How to Develop Embodied Self-Awareness

How to Develop Embodied Self-Awareness

You can’t change what you don’t see. Self-awareness is the starting point for the development of emotional intelligence, and the competency we return to over and over on the spiralic journey of professional growth. In Self-Awareness as the Foundation of Emotional Intelligence, we established two types of self-awareness:

  1. The self THINKING about itself (conceptual)
  2. The self EXPERIENCING itself (embodied)

The self that knows itself only through THINKING has a short rope. By adulthood, it is circling the same tree of knowledge, treading the same circular path, reinforcing its certainty of a limited world.

The self that EXPERIENCES itself–pays attention to sensation and emotion–receives information from a vast neural network that extends beyond the brain, throughout the body, receiving limitless vibrational information beyond its physical perimeter.

Our Social-Emotional Sense Organ

Here is how we know body is designed to give us information that helps us succeed in our world:

  • Roughly 2/3 of our brain is devoted to body-based processing (sensation and emotion).
  • Our nervous system is engaged in constant communication between our internal and external experience, and controlling our actions.
  • With every heartbeat, our heart is sensing our immediate surroundings and sending signals to the brain. Heart dominates the conversation!80-90% of communication between head and heart is FROM heart to head!
  • Our gut has its own nervous system–separate from the brain–that acts independently from the brain, influencing the brain far more than vice versa.
  • Gut has big influence on mood as it is tied to our relational associations and is always exposed.
  • Skin/touch is our primary sense. It can’t turn it off. It is first to develop (with brain) in embryo.
  • We sense the world through our facia (connective tissue) more than any other way. It is our largest organ. It is perceptive tissue tied to autonomic nervous system (threat response).
  • Emotion and movement are tied together, one affecting the other in a reciprocal relationship. How we move physically is connected to how we move through life.

Developing Embodied Self-Awareness

Most people can’t feel their body and are therefore deprived of this abundant fountain of sensory intelligence. The good news is, as a competency, embodied self-awareness is a skill we can develop. Wherever you are, simply begin. Here are two ways to move in the direction of a deeper sense of embodied self-awareness.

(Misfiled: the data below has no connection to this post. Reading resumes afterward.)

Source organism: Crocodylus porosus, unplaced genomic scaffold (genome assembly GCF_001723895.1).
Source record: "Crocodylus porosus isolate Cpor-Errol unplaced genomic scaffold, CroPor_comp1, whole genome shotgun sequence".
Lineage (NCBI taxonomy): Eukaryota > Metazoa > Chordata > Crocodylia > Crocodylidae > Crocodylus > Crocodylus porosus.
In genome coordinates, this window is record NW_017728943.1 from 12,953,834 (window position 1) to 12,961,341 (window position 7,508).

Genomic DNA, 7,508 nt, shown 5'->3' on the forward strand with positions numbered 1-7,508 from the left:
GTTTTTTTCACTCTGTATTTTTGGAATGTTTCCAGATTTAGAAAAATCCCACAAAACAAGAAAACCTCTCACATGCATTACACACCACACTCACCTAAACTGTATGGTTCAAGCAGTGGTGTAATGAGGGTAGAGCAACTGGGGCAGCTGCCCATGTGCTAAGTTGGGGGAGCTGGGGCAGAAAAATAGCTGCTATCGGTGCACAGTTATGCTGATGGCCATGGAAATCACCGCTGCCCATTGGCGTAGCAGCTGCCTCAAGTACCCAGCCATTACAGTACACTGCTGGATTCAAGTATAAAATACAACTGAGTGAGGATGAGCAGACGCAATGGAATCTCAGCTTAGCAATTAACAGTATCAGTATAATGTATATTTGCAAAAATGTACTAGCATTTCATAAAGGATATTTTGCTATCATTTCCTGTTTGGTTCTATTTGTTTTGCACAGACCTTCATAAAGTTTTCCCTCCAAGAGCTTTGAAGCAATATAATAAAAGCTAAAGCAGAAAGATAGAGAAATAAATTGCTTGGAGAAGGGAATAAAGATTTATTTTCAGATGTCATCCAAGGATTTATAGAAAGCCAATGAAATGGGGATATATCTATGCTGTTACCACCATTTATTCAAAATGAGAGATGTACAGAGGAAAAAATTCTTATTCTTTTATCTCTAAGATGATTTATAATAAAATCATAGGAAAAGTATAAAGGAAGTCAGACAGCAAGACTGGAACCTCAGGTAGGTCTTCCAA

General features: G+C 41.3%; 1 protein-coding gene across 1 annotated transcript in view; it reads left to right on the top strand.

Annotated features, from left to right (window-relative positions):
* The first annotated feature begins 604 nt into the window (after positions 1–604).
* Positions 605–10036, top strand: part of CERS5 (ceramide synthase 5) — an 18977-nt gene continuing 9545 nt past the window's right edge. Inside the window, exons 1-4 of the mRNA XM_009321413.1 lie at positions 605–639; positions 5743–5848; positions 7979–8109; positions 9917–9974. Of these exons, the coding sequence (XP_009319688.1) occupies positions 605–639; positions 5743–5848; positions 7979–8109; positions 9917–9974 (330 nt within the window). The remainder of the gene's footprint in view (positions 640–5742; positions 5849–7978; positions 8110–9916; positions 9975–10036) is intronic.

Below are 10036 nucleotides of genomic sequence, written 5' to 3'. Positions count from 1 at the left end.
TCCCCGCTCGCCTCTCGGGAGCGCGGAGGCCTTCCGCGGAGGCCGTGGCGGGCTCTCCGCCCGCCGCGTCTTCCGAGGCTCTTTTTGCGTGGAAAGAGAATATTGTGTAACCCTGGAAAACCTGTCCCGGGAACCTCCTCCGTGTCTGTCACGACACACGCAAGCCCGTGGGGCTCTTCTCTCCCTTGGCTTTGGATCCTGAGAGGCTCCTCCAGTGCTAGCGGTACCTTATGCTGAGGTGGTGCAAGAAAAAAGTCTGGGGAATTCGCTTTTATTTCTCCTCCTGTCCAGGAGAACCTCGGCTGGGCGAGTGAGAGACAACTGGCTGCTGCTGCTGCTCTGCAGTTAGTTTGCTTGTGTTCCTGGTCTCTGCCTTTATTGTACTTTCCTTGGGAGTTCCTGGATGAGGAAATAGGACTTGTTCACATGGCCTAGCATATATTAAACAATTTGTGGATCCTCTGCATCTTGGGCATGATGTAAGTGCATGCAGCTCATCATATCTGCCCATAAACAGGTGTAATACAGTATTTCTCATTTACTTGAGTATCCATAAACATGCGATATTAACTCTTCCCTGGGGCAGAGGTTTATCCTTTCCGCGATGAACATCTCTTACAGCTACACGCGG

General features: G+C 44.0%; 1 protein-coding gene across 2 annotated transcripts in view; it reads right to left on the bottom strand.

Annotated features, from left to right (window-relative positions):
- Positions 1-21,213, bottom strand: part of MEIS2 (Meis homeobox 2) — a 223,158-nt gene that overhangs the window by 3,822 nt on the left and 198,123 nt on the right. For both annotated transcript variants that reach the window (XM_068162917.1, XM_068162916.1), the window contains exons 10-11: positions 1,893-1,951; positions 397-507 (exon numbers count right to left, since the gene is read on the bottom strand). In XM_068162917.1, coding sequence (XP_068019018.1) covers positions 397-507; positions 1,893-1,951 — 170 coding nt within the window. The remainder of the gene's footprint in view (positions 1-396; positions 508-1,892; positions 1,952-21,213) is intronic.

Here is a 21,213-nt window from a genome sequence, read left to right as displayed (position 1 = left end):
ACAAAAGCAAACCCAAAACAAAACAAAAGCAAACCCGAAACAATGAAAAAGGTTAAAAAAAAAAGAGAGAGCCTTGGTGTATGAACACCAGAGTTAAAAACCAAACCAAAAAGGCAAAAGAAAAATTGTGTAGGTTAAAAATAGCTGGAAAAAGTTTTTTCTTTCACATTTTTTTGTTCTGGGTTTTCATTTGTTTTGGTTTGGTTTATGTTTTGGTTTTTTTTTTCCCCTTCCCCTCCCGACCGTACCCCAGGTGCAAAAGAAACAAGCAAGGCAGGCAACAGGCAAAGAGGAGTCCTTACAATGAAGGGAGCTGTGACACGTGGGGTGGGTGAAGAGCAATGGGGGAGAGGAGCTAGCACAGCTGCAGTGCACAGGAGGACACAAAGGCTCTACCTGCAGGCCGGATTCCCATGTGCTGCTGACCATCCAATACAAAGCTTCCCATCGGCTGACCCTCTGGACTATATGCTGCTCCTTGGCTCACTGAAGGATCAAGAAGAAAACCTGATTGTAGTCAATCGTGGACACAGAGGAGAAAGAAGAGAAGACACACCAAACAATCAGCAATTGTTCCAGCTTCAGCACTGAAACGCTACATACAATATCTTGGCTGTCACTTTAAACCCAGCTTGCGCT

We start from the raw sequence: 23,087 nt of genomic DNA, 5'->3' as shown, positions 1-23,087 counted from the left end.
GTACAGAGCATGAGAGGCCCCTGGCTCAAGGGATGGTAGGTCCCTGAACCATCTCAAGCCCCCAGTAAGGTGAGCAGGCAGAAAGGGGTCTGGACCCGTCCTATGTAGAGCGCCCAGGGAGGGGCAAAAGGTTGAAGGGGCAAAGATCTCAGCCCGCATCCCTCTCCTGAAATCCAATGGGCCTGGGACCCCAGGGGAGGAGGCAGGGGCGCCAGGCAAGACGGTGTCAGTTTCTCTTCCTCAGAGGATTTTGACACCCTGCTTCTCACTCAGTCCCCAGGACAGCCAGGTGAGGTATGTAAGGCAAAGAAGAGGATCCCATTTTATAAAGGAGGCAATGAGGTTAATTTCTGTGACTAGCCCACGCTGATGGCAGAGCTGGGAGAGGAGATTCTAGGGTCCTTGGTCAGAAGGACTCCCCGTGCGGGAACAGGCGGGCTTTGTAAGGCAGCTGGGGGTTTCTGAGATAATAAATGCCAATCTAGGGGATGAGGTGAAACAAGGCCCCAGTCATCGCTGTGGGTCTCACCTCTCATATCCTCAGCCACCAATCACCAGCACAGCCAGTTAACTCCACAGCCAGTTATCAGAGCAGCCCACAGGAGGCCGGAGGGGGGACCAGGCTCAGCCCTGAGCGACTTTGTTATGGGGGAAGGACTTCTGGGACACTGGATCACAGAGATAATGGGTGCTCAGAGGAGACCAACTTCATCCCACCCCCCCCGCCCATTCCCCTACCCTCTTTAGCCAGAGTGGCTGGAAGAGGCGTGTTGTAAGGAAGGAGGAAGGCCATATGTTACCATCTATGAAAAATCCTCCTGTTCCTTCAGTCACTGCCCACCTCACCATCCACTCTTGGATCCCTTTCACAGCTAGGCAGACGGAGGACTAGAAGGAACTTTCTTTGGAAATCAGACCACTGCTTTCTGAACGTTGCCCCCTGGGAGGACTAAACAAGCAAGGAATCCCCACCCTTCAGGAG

Distinctions for Sensation

Begin by pausing frequently to notice and name what is happening in your body (see chart): location, temperature, pressure, movement, energy level.

Distinctions for Emotions

Then, begin to notice and name the emotions associated with these sensations (see chart).

It Gets Easier and Easier

Pause, notice, name. Over and over again. This is how you develop the competency of embodied self-awareness. By strengthening this EI muscle, you are actually changing your brain in positive ways. The practice of feeling more sensation and emotion supports Biobehavioral (embodied) learning:

  • Long term potentiation -structural and chemical changes at a cellular level that make neurons more likely to fire
  • New neural networks – linking neurons together so they fire more automatically

You are re-wiring your brain to increase interoceptive and proprioceptive awareness, which gives you choice and control over our response to emotions.

This is juicy! Changes in your middle prefrontal cortex (which connects neocortex to limbic system) are associated with self insights, intuition, ability to regulate body, empathy and morality, emotional control…the best qualities of being human!

And it begins with simply giving intention, attention and practice to feeling more.

Doesn’t that feel good?

[References and Resources: all citations are from Amanda Blake’s work: Body = Brain.]


Whole-being well-being expert, Liz Garrett, supports leaders in deepening embodied self-awareness so they can change their lives, their relationships, their work and, ultimately, the world.

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